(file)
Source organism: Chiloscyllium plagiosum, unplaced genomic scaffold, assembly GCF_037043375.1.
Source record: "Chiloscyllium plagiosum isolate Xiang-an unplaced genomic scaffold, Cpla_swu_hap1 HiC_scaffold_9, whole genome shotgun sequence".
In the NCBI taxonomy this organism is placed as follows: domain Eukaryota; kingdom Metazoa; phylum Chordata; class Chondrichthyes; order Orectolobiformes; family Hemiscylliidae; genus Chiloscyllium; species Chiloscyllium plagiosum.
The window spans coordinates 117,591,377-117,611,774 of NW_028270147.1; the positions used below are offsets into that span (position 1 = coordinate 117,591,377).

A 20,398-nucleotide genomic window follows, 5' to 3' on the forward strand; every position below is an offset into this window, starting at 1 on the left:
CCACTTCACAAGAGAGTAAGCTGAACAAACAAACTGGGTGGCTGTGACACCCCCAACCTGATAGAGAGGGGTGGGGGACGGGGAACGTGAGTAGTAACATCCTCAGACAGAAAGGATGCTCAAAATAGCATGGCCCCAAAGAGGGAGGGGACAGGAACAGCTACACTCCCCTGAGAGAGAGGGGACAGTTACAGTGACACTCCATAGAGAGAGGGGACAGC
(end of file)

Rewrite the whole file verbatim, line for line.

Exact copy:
Source organism: Chiloscyllium plagiosum, unplaced genomic scaffold, assembly GCF_037043375.1.
Source record: "Chiloscyllium plagiosum isolate Xiang-an unplaced genomic scaffold, Cpla_swu_hap1 HiC_scaffold_9, whole genome shotgun sequence".
In the NCBI taxonomy this organism is placed as follows: domain Eukaryota; kingdom Metazoa; phylum Chordata; class Chondrichthyes; order Orectolobiformes; family Hemiscylliidae; genus Chiloscyllium; species Chiloscyllium plagiosum.
The window spans coordinates 117,591,377-117,611,774 of NW_028270147.1; the positions used below are offsets into that span (position 1 = coordinate 117,591,377).

A 20,398-nucleotide genomic window follows, 5' to 3' on the forward strand; every position below is an offset into this window, starting at 1 on the left:
CCACTTCACAAGAGAGTAAGCTGAACAAACAAACTGGGTGGCTGTGACACCCCCAACCTGATAGAGAGGGGTGGGGGACGGGGAACGTGAGTAGTAACATCCTCAGACAGAAAGGATGCTCAAAATAGCATGGCCCCAAAGAGGGAGGGGACAGGAACAGCTACACTCCCCTGAGAGAGAGGGGACAGTTACAGTGACACTCCATAGAGAGAGGGGACAGC